Thursday, July 14, 2011

Writer's Block

The best advice I read of late for curing writer's block is a technique that can be encouraged to children. Children will often whine about not knowing what to write about, or use characters that already exist. Try this exercise. Tell them to choose not one, not two, but THREE characters they know and like. BUT, they have to go further. For one, choose a strength. For another, choose a flaw. And the last, use their looks. Combine the three elements and you'll have a new character. Of course, Dear Editor explained it a little better.

Monday, July 4, 2011

Music Helps Me Write

Three of the songs played at my brother's funeral (years ago) often bring about strong feelings. When my parents divorced (YEARS ago), my sister hated country music because it made her think of Mom. It made her sad. When you hear a song you love, you might want to sing out loud or get up and dance.

Music is powerful. I love music. And I love to write. Put the two together and you get poetry. Pure language at its finest. I don't necessarily need music in order to spill words onto the page, but I try to incorporate musical elements into my writing. Music and poetry have a lot in common. And picture books especially often have musical qualities. Here's how you can use music to make your writing stronger:

  1. Listen to music, sing it, memorize the words to your favorite songs. Let the rhythms and repetitions get ingrained in your soul.
  2. Read picture books. Look for rhythms and repetitions.
  3. Create rhythms.
  4. Use repetition.
  5. Read literary novels. The language in this genre is often more rich than in other genres (such as romance or mystery, etc.).
  6. Play with children. Listen to them. Laugh with them.
  7. Dance.
  8. Use a varied amount of alliteration, assonance, and onomatopoeia.
  9. Use vivid imagery.
  10. And above all, tell a good story. Some of the best songs tell great stories!
Have fun! And Happy 4th of July!

What's your favorite type of music? Or some of your favorite artists?

Keep on keepin' on...

Saturday, July 2, 2011

HIGH FIVE #9: Don't Let Grammar Fears Stop You From Writing

Flashlight Press, 2009
Welcome, Amanda! Thanks for joining us today. Your first picture book, I Need My Monster is a delightful book. Congratulations!
When Gabe, the monster that lives under Ethan's bed, goes on vacation, Ethan finds that the substitute monsters Gabe has sent just won't do and wonders how he will ever fall asleep.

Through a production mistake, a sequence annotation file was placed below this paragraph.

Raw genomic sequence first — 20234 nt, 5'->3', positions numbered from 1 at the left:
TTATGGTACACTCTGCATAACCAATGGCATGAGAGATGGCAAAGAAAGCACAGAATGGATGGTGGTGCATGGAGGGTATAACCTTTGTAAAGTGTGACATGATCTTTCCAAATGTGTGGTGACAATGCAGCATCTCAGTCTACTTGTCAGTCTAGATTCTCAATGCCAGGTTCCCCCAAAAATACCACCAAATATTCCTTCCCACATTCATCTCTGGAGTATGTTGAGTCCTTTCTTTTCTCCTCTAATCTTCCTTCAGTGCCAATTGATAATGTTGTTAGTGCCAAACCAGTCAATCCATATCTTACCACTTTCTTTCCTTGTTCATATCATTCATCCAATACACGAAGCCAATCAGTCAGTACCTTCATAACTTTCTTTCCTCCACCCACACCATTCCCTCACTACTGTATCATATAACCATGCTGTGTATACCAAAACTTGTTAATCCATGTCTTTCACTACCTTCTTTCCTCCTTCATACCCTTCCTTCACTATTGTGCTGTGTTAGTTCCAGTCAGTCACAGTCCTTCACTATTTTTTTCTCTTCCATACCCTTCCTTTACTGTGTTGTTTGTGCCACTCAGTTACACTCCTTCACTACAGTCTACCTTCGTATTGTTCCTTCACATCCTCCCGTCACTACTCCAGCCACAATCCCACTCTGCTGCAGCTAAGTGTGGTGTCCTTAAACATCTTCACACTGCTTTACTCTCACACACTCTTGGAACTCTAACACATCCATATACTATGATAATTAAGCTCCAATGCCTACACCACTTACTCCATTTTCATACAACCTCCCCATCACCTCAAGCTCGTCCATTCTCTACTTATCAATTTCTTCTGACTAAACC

Question ONE: How has reading picture books to your children made you a better parent?

I think spending close, quality time with my children is critical. In a world where there is so much upheaval, they need to know they have a safe place and loving family. Reading together is a great way to foster that.

I couldn't agree more. Well said.

Question TWO: What are three of your favorite picture books (because we all know you have way more than three)?

I don’t really remember reading picture books as a child – I know I did, my childhood is mostly a blur. Some of my favorites now are: 
  1. The Paper Bag Princess by Robert N. Munsch 
  2. The True Story of the Three Little Pigs by Jon Scieszka 
  3. The Empty Pot by Demi
I've never heard of The Empty Pot. I'll have to search that one out.

Question THREE: How did you come up with the idea for your debut book? And what was your road to publication like? How many revisions did your manuscript undergo, if you kept count? Did you have an agent? How many publishers did you submit to before getting an acceptance letter?

One night, after my 3 year old daughter, got out of bed again. I wished she was afraid of monsters. At the time she was afraid of almost everything, but monsters did not phase her one bit. I know this is a poor reflection on my parenting skills, but I was desperate to get some rest. I had recently given birth to our fourth child. I think the lack of sleep plus the desire for her to stay in bed spawned the idea that if she did have a monster, he was doing a lousy job or maybe he just needed a vacation. The story evolved from there. 

The road to publication was long and rocky. My manuscript underwent several revisions as it worked its way through my critique group and then more with my editor. In total it was about 11 revisions.